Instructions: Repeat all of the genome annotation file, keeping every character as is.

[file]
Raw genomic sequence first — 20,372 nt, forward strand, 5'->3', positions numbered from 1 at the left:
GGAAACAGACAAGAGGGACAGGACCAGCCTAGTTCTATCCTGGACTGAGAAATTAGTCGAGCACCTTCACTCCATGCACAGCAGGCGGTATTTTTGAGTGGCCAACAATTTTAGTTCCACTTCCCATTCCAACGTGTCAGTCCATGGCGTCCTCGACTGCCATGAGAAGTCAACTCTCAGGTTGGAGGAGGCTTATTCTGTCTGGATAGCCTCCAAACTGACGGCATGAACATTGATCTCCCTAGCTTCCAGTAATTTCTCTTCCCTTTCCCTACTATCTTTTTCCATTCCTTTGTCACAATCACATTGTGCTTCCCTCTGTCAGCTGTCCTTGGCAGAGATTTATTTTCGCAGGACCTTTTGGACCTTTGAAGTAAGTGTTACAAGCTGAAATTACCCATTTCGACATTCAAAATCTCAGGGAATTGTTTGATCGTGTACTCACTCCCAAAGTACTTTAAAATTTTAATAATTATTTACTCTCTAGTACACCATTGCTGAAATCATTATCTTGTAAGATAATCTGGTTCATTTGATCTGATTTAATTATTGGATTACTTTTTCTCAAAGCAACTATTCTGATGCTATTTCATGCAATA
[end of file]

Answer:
Raw genomic sequence first — 20,372 nt, forward strand, 5'->3', positions numbered from 1 at the left:
GGAAACAGACAAGAGGGACAGGACCAGCCTAGTTCTATCCTGGACTGAGAAATTAGTCGAGCACCTTCACTCCATGCACAGCAGGCGGTATTTTTGAGTGGCCAACAATTTTAGTTCCACTTCCCATTCCAACGTGTCAGTCCATGGCGTCCTCGACTGCCATGAGAAGTCAACTCTCAGGTTGGAGGAGGCTTATTCTGTCTGGATAGCCTCCAAACTGACGGCATGAACATTGATCTCCCTAGCTTCCAGTAATTTCTCTTCCCTTTCCCTACTATCTTTTTCCATTCCTTTGTCACAATCACATTGTGCTTCCCTCTGTCAGCTGTCCTTGGCAGAGATTTATTTTCGCAGGACCTTTTGGACCTTTGAAGTAAGTGTTACAAGCTGAAATTACCCATTTCGACATTCAAAATCTCAGGGAATTGTTTGATCGTGTACTCACTCCCAAAGTACTTTAAAATTTTAATAATTATTTACTCTCTAGTACACCATTGCTGAAATCATTATCTTGTAAGATAATCTGGTTCATTTGATCTGATTTAATTATTGGATTACTTTTTCTCAAAGCAACTATTCTGATGCTATTTCATGCAATA